Chuck Hagel: The “John McCain” of 2008?

Chuck Hagel: The “John McCain” of 2008?


It looks like the list of 2008 Presidential wannabees is getting longer.

The Washington Post reports today that Nebraska Republican Senator Chuck Hagel is mulling plans to form a presidential exploratory committee.

Even though his stock among the GOP base is pretty low, he is thinking of running for the GOP nomination, running for a third Senate term, or taking a “more creative path.”

His profile has risen steadily because of his sharp views on the “surge” in troops to Iraq proposed by President Bush and supported by the purported GOP frontrunner for the White House, John McCain.

While I support a less forceful resolution put forth by the likes of John Warner, I have to say that a Hagel run is appealing. Like McCain, he has been somewhat of a maverick in the GOP and in many ways, a Hagel run might be a repeat of McCain ala 2000.
I have been, with some reservations as of late, a McCain supporter. I like his maverick status. However, the McCain we see today isn’t the McCain of 2000. He got walloped by the Bushies and like a dog that got bopped on the nose, I think he is trying to be careful with the party poohbahs. But the thing is, in being so careful, he loses some of the mystique he had that attracted independents to his cause. I think McCain really wants to change the direction of the party from where it has been going during the Bush years (that is, to hell in a handbasket), but I think he too scarred from 2000 to actually do what needs to be done.

Which is why Hagel is so appealing. Hagel is loyal to Republican principles, but not necessarily to Republican leaders. He has the marverick spirit that made McCain so interesting seven years ago. Maybe a Hagel run could shake up the Republican establishment and ween the party away from Bushism towards something more viable.

I will keep an eye on Hagel. He might be what the GOP and the entire nation, needs.

PS: You can find out more on a “draft Hagel” movement by going here and here.

Previous articleHama Complex
Next articleThe meaning of race
  • Rich Horton

    The only “Draft Hagel” movement many Republicans support would send him to the front lines in Iraq. You cannot do anything if half of your own party loathes you.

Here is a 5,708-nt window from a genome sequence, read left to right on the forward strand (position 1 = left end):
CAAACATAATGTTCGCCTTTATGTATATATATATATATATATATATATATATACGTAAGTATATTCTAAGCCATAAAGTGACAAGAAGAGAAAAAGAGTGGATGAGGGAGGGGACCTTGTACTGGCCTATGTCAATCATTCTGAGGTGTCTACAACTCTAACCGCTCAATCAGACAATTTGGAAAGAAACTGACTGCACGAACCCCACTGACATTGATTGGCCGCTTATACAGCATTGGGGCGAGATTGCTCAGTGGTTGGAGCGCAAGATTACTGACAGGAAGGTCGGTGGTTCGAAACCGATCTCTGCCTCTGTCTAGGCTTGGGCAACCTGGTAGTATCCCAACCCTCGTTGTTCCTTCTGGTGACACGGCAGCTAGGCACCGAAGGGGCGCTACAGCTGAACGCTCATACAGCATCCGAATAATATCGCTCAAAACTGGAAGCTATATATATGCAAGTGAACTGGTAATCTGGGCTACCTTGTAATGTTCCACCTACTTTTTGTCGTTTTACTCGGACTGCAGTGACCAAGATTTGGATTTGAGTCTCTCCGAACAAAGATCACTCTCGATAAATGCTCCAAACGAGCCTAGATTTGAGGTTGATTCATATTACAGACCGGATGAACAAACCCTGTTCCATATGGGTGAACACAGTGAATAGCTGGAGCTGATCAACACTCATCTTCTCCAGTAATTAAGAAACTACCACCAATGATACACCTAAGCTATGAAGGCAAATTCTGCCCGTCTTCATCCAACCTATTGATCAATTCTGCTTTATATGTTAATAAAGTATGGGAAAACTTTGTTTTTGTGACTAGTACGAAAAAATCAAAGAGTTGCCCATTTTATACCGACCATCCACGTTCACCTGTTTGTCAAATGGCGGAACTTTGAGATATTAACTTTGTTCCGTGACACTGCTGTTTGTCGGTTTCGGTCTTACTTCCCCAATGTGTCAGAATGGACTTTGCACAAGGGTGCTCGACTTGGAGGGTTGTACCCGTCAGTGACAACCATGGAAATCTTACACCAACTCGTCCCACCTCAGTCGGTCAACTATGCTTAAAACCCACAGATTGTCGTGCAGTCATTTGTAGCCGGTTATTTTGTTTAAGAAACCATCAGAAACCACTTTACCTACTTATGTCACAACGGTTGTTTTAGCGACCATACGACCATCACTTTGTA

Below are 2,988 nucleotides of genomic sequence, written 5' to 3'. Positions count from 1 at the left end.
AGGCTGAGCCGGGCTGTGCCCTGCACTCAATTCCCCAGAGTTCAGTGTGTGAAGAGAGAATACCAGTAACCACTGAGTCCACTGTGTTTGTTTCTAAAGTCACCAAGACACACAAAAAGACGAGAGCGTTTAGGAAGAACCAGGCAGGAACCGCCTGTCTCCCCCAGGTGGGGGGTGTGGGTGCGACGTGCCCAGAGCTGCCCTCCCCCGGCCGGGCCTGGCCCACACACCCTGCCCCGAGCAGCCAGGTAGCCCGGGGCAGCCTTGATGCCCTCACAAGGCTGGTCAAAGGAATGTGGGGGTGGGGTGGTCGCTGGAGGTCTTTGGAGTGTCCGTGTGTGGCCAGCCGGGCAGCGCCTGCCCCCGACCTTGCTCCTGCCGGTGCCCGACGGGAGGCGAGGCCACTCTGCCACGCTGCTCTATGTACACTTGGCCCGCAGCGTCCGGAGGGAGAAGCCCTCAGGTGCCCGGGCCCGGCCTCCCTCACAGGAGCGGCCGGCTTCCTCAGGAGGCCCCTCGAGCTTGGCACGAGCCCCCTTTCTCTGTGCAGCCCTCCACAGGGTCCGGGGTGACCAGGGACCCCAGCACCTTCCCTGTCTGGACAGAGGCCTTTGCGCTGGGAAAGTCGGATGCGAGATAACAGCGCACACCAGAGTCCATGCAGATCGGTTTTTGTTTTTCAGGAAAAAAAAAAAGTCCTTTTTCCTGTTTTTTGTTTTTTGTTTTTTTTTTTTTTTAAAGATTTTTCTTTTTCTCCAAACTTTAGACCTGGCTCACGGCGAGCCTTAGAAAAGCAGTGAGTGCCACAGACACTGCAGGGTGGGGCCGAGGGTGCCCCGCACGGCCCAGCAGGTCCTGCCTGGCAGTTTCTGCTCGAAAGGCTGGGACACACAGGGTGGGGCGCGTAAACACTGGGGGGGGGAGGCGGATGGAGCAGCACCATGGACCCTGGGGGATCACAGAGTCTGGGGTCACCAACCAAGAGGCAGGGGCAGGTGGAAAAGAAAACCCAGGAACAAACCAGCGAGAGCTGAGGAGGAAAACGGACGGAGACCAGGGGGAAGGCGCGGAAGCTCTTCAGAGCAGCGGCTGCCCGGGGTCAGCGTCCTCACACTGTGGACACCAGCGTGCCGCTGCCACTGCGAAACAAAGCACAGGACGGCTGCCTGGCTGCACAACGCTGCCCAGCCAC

Hagel is nothing more than the Republican’s Lieberman.

  • mw

    Republicans better hope that Chuck Hagel runs for president and gets some traction in the party. As you point out, it is going to be tough road. The Republican right is now so out of step with the majority of Americans over the War in Iraq, that I cannot see how Republicans can nominate an electable candidate. Fortunately this ragged right is becoming marginalized (although over-represented in the blogosphere)and is now a small minority of the Republican party and and even smaller minority of American opinion overall.

    Chuck is prominently featured in my most recent YouTube effort “It’s the war, stupid.” and recent blog post of the same name.

    Chuck Hagel is a rock solid conservative in the Goldwater tradition. He is more conservative than McCain, Giuliani, Romney, and certainly more conservative than Bush. He has been on the right side of this war since 2002 and that makes him the only electable Republican in the field. It’ll be too bad if he can’t make it through the gauntlet of Republicans who have redefined being a Republican with a single litmus test of blind support of the President’s policies on Iraq. You don’t have to be a fiscal conservative to get their support. You don’t have to be a social conservative to get their support. You just have to put on your blinders and march lockstep on a flawed war strategy. If Republicans like these carry the day, it will be the end of the Republican Party as a relevant political force for a generation

  • number2